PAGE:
Key words: Kidney, abscess〈+〉—〈+〉Kidney, infection〈+〉—〈+〉Kidney, magnetic resonance imaging〈+〉—〈+〉Kidney, computed tomography.
Springer Online Journal Archives 1860-2000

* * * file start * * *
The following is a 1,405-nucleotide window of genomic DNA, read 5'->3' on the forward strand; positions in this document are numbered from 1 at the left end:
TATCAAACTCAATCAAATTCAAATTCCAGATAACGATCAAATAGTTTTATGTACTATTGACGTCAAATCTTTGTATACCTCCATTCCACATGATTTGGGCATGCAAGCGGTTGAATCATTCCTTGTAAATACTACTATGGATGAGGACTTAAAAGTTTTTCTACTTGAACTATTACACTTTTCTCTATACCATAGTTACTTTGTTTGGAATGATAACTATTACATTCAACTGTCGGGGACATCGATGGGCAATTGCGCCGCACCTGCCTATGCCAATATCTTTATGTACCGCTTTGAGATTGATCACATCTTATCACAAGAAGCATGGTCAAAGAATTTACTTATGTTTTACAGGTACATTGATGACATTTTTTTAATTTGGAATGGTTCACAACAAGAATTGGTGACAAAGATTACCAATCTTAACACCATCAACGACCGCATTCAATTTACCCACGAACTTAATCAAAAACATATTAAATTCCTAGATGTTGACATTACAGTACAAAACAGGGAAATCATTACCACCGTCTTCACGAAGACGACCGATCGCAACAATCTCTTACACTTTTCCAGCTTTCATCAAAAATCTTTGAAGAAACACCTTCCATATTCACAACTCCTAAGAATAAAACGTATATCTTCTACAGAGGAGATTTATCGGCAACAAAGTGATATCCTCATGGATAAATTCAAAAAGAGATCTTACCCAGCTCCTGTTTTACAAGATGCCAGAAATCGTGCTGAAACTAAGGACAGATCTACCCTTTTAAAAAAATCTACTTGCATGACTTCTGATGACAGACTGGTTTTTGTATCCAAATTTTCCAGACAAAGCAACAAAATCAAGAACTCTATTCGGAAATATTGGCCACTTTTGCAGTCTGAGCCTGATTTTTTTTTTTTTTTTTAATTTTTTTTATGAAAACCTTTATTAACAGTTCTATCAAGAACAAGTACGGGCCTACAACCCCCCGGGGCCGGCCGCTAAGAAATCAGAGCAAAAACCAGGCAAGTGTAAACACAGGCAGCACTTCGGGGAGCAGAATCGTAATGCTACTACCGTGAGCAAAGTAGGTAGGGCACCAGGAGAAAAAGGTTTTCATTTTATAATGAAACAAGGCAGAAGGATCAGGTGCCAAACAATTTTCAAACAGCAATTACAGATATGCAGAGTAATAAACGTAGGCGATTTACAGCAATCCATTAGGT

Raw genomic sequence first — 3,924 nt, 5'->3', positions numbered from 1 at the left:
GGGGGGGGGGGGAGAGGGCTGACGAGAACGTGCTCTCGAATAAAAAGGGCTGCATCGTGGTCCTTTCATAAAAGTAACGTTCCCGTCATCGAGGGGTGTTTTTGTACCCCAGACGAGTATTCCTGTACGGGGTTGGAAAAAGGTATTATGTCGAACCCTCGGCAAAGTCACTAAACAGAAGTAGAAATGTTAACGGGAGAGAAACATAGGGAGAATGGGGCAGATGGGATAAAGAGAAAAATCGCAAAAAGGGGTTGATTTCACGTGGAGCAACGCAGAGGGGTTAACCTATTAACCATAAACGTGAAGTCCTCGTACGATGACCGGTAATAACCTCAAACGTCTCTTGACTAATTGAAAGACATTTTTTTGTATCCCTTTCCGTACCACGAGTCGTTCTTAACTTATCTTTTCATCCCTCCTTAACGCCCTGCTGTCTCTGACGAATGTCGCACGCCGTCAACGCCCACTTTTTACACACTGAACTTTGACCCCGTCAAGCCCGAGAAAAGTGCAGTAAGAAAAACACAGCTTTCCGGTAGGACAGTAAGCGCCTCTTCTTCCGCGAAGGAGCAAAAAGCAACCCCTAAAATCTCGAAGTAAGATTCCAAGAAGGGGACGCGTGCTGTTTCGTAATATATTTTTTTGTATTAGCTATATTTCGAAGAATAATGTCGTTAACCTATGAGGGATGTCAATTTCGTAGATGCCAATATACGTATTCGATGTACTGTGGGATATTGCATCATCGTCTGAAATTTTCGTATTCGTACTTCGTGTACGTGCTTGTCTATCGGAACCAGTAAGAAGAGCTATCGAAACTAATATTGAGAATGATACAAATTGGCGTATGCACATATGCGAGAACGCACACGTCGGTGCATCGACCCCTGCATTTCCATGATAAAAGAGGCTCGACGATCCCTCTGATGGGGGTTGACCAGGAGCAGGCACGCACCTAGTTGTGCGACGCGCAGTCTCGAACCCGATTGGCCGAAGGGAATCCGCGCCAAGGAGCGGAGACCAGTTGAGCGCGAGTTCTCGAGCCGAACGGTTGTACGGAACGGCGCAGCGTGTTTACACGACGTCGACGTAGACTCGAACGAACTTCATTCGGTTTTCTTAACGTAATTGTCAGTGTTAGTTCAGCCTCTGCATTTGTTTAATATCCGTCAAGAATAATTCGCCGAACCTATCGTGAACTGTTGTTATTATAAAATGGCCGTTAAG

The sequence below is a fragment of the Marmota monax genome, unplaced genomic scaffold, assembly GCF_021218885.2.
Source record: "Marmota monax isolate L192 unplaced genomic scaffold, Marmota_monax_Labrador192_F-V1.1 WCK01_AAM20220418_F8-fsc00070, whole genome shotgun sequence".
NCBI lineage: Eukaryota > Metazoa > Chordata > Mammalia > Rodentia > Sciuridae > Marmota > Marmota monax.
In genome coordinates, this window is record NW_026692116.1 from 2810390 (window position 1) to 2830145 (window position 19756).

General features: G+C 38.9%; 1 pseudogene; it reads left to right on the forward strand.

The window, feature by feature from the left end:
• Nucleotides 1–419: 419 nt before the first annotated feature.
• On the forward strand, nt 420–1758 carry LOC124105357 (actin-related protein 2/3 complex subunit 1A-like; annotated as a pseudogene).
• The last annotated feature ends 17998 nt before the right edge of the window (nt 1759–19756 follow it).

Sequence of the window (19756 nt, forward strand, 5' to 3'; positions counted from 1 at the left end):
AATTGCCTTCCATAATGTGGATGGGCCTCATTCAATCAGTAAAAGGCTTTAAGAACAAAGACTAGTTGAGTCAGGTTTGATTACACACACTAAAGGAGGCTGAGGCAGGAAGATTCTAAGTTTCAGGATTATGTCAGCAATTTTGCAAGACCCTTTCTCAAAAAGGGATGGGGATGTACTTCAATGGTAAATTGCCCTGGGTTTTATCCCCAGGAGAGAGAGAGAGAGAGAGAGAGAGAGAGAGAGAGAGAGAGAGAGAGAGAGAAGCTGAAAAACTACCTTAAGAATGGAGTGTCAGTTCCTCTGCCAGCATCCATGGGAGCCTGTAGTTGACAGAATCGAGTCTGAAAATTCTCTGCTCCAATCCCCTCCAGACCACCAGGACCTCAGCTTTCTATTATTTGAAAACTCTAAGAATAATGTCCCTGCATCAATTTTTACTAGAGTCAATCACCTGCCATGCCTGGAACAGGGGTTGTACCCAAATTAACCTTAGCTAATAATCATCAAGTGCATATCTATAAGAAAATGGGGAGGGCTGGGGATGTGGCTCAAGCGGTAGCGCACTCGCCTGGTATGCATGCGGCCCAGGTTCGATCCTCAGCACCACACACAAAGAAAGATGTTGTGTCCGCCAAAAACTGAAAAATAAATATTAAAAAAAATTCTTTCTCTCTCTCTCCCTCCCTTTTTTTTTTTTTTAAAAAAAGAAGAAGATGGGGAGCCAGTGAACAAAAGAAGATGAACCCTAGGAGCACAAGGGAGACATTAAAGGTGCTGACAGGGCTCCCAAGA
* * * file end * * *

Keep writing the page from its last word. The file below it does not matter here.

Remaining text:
Abstract. Purpose: To determine the appearance of renal abscesses on gadolinium-enhanced magnetic resonance (MR) images, we reviewed 12 MR studies of eight patients with renal abscesses. These findings were compared with findings on other imaging modalities. Methods: Eight patients underwent 12 MR studies at 1.5 T, including T1-weighted gradient echo and fat-suppressed spin echo pre- and post-Gd-DTPA enhancement. Two radiologists retrospectively reviewed the MR images and compared MR findings to the findings on contrast-enhanced computed tomography (CECT) in five patients, noncontrast computed tomography (NCCT) in two patients, and ultrasound in all patients. Results: On contrast-enhanced MR images, renal abscesses were clearly depicted as heterogeneously low-signal-intensity lesions. Four patients had solitary abscesses, and four had multiple abscesses. Prominent perinephric inflammatory stranding was observed in six patients and was best shown on gadolinium-enhanced T1 fat-suppressed images. CECT findings were comparable to contrast-enhanced MR images, although contrast resolution was less on CECT images in all cases. Renal abscesses were poorly shown on NCCT and ultrasound images. Conclusion: Renal abscesses are clearly shown on gadolinium-enhanced MR images as low-signal-intensity lesions associated with prominent perinephric inflammatory strands. In this study, NCCT and ultrasound studies are poor at defining abscesses. Despite lesser contrast resolution of CECT versus MRI, the findings in cases of renal abscesses are similar. In patients with elevated serum creatinine, iodine contrast allergy, or the need for serial exams, MRI may be the best imaging technique to evaluate renal abscesses.
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